Although the number of tropical storms and hurricanes has remained roughly constant in the last thirty years, there has been an increase in their intensity, with a rising proportion having wind speeds above 130 miles per hour. This has been shown to be linked to recorded increases in sea-surface temperatures. Some scientists have established a direct link between climate change and the increasing intensity of hurricanes. Global climate change may also affect other weather systems. El Niño is a complex, natural change in weather patterns that occurs every few years, affecting the equatorial Pacific region and beyond. It caused worldwide damage valued at $32 billion in 199798. At present, there is a suspicion, though not yet proof, that El Niño has been made worse by global warming.
Climate science, like any other science, is characterized by intense debates that range from the role of clouds and aerosols in calculating the magnitude of the greenhouse effect, to the difficulty of establishing the extent to which observed climatic changes are attributable to human activity. A small but vocal group of lobbyists, called climate skeptics by the media, has challenged the consensus on climate change and its causes. Typical of the more influential of these was a senior U.S. government official describing man-made global warming as the greatest hoax ever perpetrated on the American people. However, groups like the Intergovernmental Panel on Climate Change (IPCC), the American Geophysical Union, the U.S. National Academy of Sciences, and ten other related leading world bodies support two critical scientifically determined judgments: first, that global warming is happening, and second, that much of the observed warming is human induced. They admit that it is difficult to predict some aspects of this human-induced climate change, such as exactly how fast it is occurring, exactly how much it will change, and exactly where the changes will take place.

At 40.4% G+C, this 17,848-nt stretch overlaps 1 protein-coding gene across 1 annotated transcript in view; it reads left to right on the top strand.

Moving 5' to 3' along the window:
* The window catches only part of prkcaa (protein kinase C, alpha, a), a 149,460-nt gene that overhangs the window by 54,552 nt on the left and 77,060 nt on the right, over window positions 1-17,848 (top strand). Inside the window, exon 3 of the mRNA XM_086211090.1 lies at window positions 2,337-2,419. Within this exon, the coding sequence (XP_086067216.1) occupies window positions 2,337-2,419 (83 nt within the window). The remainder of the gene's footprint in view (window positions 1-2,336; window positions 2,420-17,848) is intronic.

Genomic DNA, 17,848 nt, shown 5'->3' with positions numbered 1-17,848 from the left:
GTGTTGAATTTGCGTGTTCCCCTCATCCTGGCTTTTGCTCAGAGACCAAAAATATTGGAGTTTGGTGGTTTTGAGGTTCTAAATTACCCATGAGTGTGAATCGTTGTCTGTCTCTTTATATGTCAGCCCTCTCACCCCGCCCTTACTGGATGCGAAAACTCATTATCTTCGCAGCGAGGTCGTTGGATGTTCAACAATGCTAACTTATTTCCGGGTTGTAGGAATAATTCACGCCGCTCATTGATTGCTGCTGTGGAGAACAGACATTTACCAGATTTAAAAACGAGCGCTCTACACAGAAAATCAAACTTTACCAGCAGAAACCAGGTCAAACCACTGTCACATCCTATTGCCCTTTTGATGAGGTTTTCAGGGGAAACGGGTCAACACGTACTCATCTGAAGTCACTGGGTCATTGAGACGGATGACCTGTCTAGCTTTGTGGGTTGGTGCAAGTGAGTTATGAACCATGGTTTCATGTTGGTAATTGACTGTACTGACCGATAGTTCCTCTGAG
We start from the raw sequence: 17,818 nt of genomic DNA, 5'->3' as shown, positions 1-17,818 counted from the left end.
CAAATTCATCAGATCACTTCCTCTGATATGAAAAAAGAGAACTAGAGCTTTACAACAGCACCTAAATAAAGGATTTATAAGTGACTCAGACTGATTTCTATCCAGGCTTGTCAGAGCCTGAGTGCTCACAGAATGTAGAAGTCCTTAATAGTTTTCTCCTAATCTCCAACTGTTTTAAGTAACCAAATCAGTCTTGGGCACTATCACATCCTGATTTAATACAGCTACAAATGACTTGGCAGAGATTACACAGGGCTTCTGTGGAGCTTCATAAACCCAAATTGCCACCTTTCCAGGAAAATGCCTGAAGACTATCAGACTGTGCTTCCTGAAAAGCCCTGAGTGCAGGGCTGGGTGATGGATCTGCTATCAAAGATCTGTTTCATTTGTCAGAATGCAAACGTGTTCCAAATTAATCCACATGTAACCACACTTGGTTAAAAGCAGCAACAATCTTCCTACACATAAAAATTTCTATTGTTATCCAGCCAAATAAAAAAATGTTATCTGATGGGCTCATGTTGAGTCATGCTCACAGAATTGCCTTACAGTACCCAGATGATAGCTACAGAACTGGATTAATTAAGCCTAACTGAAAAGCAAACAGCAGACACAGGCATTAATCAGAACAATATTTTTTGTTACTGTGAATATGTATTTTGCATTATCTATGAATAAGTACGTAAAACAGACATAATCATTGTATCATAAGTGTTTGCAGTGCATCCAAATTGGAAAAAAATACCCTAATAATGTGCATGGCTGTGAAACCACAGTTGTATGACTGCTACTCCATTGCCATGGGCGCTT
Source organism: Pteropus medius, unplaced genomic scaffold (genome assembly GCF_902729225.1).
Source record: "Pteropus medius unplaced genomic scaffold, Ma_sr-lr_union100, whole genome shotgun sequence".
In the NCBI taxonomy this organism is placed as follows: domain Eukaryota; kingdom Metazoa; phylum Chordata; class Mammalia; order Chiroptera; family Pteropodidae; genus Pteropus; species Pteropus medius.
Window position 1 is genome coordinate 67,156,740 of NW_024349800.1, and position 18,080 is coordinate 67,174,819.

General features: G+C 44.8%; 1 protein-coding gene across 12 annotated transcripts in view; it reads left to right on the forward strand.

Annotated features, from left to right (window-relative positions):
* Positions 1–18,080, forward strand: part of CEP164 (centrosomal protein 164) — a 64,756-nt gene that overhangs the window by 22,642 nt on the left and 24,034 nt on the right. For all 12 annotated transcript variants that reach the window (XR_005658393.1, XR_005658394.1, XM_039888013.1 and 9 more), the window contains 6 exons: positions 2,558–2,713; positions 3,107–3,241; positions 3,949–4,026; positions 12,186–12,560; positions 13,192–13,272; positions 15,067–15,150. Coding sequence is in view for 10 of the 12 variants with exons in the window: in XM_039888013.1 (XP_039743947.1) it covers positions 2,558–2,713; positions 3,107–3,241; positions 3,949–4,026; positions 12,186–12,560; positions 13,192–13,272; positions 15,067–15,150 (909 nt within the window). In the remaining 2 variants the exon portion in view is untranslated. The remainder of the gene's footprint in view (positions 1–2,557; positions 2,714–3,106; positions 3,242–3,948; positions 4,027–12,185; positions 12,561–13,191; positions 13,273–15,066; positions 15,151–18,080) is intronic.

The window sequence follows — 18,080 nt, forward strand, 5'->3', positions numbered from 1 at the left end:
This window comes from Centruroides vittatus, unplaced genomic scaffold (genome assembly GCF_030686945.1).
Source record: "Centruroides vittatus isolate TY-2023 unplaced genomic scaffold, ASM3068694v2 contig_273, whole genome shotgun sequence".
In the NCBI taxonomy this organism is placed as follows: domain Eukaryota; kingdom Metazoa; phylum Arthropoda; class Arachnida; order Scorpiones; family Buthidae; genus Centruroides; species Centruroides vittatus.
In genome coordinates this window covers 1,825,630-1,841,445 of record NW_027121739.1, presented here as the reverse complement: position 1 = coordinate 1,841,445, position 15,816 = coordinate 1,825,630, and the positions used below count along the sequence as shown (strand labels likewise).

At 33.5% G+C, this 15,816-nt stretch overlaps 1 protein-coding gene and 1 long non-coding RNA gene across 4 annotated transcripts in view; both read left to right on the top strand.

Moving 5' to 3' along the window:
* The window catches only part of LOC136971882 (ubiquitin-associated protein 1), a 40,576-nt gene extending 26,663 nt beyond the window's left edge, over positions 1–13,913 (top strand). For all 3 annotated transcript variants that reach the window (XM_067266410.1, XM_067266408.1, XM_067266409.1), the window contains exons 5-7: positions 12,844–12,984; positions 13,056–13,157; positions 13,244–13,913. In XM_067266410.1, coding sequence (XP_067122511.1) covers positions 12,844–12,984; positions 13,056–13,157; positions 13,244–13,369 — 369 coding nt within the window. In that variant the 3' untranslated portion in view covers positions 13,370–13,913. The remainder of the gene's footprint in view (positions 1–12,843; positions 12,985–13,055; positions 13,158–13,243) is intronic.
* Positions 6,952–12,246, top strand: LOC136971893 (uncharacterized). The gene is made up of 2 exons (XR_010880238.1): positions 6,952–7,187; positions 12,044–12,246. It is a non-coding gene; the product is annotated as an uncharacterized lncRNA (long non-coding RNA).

The skeptics, on the other hand, who have tended in the past to deny both judgments, are now largely in the habit of denying just the second one, on the grounds that climate science itself is too complex for us to be sure that humans are largely responsible for climate change. The Union of Concerned Scientists, a watchdog group of scientists and citizen advocates, has examined a list of the more prominent of these skeptic groups. Its analysis reveals that the great majority either belong to or are actively sponsored or funded by organizations such as the fossil fuel industries, which have a commercial interest in denying the reality of climate change. Though in a very small minority, they are much better known in the press than in scientific journals, suggesting that they have not been able to prove their case using established scientific methods.
Copyright © 2007 by Mayer Hillman with Tina Fawcett and Sudhir Chella Rajan. All rights reserved.
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